The effect of phosphorus supply on the formation, morphology and anatomy of cluster roots of Lupinus albus L. cv Ultra grown in a loam and two sandy soils was examined relative to its effect on total root length, shoot weight and the phosphorus concentration of the shoots. The loam soil was most conducive to the formation of cluster roots. Cluster roots growing in the sandy soils developed to a lesser extent on plants of an equivalent phosphorus status, suggesting that some biotic or abiotic factors independent of phosphorus supply were also operating. The presence of mature cluster rootlets on a length of lateral root increased the root surface area by 14-22 times of an equal length of lateral roots not bearing cluster rootlets. The application of phosphorus decreased cluster-root length, whereas total root length showed a steady increase. There was an inverse relationship between cluster-root production and phosphorus concentration in shoots ranging from 2 to 8.5 mg g(-1) with the critical phosphorus level for maximum shoot growth being around 2.5 mg g(-1). Cluster roots formed in solution culture were not well developed in comparison with those grown in the loam soil or nutrient solution with added loam soil. The organisation of the cluster rootlet was similar to that of the lateral roots. Mature rootlets lacked an apical meristem and a vascular cambium with a reduced root cap and cortical tissue.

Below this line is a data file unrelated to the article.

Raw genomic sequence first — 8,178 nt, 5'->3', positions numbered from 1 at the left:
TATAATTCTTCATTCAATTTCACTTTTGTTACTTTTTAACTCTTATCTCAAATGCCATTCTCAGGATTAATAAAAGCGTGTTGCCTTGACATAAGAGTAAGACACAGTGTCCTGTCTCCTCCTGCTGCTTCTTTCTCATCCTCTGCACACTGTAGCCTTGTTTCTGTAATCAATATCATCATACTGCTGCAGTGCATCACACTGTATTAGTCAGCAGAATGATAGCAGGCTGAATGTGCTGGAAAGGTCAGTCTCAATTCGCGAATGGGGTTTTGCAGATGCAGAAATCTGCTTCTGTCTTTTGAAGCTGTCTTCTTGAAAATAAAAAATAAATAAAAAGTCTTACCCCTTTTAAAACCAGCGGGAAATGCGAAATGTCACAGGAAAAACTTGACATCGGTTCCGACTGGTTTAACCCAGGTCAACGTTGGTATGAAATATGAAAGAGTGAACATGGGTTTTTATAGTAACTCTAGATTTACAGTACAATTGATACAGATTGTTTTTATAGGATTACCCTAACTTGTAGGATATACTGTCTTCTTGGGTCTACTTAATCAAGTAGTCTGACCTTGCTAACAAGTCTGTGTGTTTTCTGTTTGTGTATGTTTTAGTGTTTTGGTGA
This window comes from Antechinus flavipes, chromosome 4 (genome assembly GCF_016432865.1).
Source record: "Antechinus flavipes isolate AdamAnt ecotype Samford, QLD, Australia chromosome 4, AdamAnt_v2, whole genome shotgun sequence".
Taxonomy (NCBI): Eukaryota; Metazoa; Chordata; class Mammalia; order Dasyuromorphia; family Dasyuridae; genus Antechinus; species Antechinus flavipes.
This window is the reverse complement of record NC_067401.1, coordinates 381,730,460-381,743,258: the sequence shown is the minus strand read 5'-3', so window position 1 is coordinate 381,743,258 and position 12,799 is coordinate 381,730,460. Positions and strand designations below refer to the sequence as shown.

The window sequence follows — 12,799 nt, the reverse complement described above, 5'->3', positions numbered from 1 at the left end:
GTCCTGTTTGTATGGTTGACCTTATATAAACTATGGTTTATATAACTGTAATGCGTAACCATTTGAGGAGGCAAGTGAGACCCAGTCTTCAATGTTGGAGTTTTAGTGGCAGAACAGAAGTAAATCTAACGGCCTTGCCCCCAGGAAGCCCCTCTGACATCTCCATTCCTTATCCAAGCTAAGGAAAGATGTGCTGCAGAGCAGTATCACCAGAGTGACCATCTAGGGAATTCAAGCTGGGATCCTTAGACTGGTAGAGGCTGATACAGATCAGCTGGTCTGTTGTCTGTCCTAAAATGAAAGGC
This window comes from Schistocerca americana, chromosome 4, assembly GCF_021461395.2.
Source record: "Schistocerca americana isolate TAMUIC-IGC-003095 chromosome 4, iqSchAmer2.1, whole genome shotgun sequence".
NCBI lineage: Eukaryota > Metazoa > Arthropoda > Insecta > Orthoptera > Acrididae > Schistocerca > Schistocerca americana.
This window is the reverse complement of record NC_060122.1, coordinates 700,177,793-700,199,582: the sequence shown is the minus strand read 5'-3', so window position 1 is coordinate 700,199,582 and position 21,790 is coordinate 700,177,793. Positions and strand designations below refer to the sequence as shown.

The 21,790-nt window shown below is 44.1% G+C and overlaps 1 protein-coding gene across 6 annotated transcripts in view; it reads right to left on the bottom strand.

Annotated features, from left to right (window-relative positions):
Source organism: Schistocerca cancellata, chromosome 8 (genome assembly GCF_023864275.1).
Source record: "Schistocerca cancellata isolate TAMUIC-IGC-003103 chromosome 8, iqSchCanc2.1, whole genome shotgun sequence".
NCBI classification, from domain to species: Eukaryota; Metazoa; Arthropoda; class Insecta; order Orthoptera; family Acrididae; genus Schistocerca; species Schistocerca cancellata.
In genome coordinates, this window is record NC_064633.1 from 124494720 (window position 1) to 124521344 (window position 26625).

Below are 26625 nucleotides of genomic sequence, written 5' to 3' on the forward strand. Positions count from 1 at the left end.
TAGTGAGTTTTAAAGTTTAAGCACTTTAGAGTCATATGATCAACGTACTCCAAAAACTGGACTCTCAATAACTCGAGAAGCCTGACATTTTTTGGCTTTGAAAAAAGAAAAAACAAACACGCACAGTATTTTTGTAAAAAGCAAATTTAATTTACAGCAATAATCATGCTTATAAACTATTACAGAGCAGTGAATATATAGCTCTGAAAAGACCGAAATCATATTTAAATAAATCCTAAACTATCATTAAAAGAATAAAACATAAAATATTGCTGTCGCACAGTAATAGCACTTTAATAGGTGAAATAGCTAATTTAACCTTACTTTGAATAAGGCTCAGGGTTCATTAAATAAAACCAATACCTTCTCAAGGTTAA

Peek, C. S., Robson, A. D., & Kuo, J. (2003). The formation, morphology and anatomy of cluster root of Lupinus albus L. as dependent on soil type and phosphorus supply. Plant and Soil, 248(1/2), 237-246. https://doi.org/10.1023/A:1022367720775